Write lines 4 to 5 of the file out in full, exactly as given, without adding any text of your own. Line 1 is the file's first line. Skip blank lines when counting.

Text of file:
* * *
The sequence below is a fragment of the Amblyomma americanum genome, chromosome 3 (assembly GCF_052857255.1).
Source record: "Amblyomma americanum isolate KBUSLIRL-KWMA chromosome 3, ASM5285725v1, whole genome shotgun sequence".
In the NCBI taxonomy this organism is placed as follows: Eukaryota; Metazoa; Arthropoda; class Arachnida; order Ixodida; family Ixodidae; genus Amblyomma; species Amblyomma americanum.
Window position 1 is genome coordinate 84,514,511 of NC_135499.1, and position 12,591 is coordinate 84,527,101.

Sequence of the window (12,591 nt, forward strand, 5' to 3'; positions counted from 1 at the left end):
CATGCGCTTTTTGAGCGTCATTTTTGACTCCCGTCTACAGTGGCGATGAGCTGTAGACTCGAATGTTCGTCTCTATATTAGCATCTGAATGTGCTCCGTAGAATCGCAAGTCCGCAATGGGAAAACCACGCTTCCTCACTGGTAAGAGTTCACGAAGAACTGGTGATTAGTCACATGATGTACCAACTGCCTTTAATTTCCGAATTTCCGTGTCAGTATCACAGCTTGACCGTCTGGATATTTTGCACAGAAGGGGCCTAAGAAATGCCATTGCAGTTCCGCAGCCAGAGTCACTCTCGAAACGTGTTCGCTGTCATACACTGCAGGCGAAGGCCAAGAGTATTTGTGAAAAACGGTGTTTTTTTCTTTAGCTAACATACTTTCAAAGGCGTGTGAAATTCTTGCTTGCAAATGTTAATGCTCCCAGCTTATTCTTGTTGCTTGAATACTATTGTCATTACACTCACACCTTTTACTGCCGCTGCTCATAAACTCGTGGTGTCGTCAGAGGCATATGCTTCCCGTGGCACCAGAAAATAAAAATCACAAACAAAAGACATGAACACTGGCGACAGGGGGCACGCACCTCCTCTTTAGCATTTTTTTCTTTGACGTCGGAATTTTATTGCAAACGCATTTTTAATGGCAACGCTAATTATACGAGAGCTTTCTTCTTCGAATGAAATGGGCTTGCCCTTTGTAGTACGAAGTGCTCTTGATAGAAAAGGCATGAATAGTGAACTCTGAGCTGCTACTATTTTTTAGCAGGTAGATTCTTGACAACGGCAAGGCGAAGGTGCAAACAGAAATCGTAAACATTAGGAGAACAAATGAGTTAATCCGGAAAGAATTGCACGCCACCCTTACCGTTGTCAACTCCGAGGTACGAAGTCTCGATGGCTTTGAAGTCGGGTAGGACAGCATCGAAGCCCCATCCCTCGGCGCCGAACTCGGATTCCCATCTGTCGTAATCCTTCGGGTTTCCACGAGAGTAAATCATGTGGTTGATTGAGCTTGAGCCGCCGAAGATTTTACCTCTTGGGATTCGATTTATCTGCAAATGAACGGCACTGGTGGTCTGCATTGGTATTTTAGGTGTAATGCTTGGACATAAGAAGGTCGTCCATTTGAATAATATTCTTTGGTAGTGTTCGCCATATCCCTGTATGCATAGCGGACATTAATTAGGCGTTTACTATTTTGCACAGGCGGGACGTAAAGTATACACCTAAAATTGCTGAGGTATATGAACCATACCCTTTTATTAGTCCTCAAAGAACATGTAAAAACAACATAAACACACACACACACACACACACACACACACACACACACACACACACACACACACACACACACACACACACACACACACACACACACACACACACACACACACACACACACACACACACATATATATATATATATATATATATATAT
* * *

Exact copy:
Window position 1 is genome coordinate 84,514,511 of NC_135499.1, and position 12,591 is coordinate 84,527,101.

Sequence of the window (12,591 nt, forward strand, 5' to 3'; positions counted from 1 at the left end):